Michael Zullo, the investigator who took center stage at Arpaio's news conference last week, has already co-authored an e-book about his investigation and is selling it for $9.99 on Amazon and Barnes & Noble.
The book gives Zullo a financial motive to continue stoking the flames of a conspiracy theory that has been debunked numerous times by an array of independent investigations.
On Thursday, Arpaio and Zullo took to a podium in Phoenix to declare that after six months of investigating they believe the president's birth certificate is a computer-generated forgery.
In doing so, they joined the ranks of a fringe group of writers and activists who generally believe Obama is ineligible to be president because they doubt he was truly born in the United States.
The pair stopped short of saying they believe the president is illegitimate, but Arpaio said repeatedly that the investigation is "not over."
A day before the grand announcement, Zullo's e-book quietly went up for sale online. It was first spotted on Friday by a journalist for Phoenix television station KTVK.
Zullo wouldn't be the first person to have an eyebrow-raising event benefit their book sales. In January, Arizona Gov. Jan Brewer (R) turned a tarmac confrontation with President Obama into big time book sales, with her "Scorpions For Breakfast" skyrocketing on Amazon's best seller list.
Zullo's book was co-authored by Jerome Corsi, a writer for the conservative website WorldNetDaily who has been hawking the notion of a phony birth certificate for years. Corsi published his own book last year called "Where's the Birth Certificate? The Case that Barack Obama is not Eligible to be President."
Corsi also took part in last week's news conference and said he fed information and documents to investigators.
He told the Phoenix TV station that he and Zullo are splitting the profits from the new book, which is similarly titled "A Question of Eligibility: A Law Enforcement Investigation into Barack Obama's Birth Certificate and His Eligibility to be President." Neither Arpaio nor the sheriff's office would be making any money from the book, he said.
"Since he's a volunteer, Mike owns his work product and as such, he's permitted to utilize that work product for compensation," Corsi told the news station.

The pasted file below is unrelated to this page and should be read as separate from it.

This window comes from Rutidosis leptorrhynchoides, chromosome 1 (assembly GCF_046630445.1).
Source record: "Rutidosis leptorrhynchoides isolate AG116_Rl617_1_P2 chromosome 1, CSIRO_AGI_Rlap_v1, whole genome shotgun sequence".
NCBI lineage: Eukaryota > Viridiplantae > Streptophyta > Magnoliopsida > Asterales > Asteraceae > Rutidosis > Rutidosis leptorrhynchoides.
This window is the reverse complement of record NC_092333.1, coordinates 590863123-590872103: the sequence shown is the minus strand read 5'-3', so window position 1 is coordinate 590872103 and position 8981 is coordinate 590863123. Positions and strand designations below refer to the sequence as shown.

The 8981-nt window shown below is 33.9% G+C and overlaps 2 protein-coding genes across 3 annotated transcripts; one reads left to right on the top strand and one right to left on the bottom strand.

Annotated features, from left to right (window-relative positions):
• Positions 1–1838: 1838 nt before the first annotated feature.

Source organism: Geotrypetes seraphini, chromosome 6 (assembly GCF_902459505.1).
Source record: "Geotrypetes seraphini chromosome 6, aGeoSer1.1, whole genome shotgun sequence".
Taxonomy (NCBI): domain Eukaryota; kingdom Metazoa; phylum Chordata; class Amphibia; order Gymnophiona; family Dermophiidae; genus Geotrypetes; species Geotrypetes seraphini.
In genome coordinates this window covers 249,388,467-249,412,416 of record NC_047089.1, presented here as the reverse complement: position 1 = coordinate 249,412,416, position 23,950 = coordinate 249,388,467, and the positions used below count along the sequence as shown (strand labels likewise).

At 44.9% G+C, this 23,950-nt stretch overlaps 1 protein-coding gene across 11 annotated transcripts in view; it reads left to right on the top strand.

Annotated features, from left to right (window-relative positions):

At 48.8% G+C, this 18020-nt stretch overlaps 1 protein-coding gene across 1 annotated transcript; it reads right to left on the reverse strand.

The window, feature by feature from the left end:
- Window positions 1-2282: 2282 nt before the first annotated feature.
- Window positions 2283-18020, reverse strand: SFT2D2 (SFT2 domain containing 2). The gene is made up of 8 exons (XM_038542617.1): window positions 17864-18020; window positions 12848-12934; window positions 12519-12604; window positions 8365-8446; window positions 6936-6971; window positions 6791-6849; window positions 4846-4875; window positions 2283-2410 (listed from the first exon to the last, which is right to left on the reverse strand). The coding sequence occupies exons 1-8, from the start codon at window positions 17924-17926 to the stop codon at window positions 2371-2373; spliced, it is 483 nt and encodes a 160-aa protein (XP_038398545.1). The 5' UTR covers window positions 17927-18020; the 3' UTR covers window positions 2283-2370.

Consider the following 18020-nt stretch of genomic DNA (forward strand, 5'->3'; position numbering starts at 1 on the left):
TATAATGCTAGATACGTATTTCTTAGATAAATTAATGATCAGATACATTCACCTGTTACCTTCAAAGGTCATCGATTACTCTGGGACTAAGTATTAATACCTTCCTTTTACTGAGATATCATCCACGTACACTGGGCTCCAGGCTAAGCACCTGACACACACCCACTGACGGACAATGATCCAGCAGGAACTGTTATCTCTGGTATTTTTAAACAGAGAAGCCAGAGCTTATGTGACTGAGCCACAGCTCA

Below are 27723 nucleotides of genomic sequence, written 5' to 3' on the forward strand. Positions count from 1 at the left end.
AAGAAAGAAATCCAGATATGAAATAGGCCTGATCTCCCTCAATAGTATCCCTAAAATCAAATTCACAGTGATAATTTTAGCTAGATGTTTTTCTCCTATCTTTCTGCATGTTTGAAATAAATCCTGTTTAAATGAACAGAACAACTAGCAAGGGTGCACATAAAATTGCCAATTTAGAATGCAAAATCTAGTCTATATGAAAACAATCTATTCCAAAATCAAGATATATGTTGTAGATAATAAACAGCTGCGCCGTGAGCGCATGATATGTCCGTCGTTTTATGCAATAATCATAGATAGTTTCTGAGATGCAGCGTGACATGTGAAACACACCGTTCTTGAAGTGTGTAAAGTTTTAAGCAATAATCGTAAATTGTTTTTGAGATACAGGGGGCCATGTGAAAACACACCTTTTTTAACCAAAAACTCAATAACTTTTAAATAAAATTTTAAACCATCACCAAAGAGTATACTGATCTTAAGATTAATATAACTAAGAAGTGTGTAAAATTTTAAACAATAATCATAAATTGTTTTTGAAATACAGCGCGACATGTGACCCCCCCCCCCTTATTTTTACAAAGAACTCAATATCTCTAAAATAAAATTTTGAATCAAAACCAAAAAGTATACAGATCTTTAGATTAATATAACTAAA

The sheriff has said the investigation was being conducted by his volunteer "Cold Case Posse" and its expenses were paid for by private donations, without any money coming from taxpayers.
But more recently, Arpaio said he is considering handing the investigation to some of his office's detectives, who are funded by taxpayers, because the volunteers found what he described as "probable cause" to believe a crime was committed in the creation of the birth certificate.
Zullo could not be reached for comment. A sheriff's spokesman told TPM on Monday that Arpaio knew a book was in the works and he was OK with it.
"The Sheriff does not believe that it will cloud the investigation and that the facts will speak for themselves," spokesman Jeff Sprong wrote in an email.
On Sunday, an opinion piece carrying the sheriff's name was printed in the Arizona Republic. Arpaio complained that the "biased media" had belittled his probe.
"They were practically salivating at the opportunity to embarrass me, my highly capable group of volunteer investigators and literally anyone else who would dare show an interest in the possibility that this investigation could lead to any real credible evidence into what they claim has already been 'looked into' or 'widely debunked,'" the piece said.
Arpaio wanted the media to look at the details he, Zullo and Corsi laid out during their lengthy news conference.
The sheriff did not mention, however, that much of their investigation was centered on a theory — involving "white halos" and "layers" from a digital scan of the birth certificate — that was already investigated and proven to be false by the conservative National Review Online before his own inquiry even began.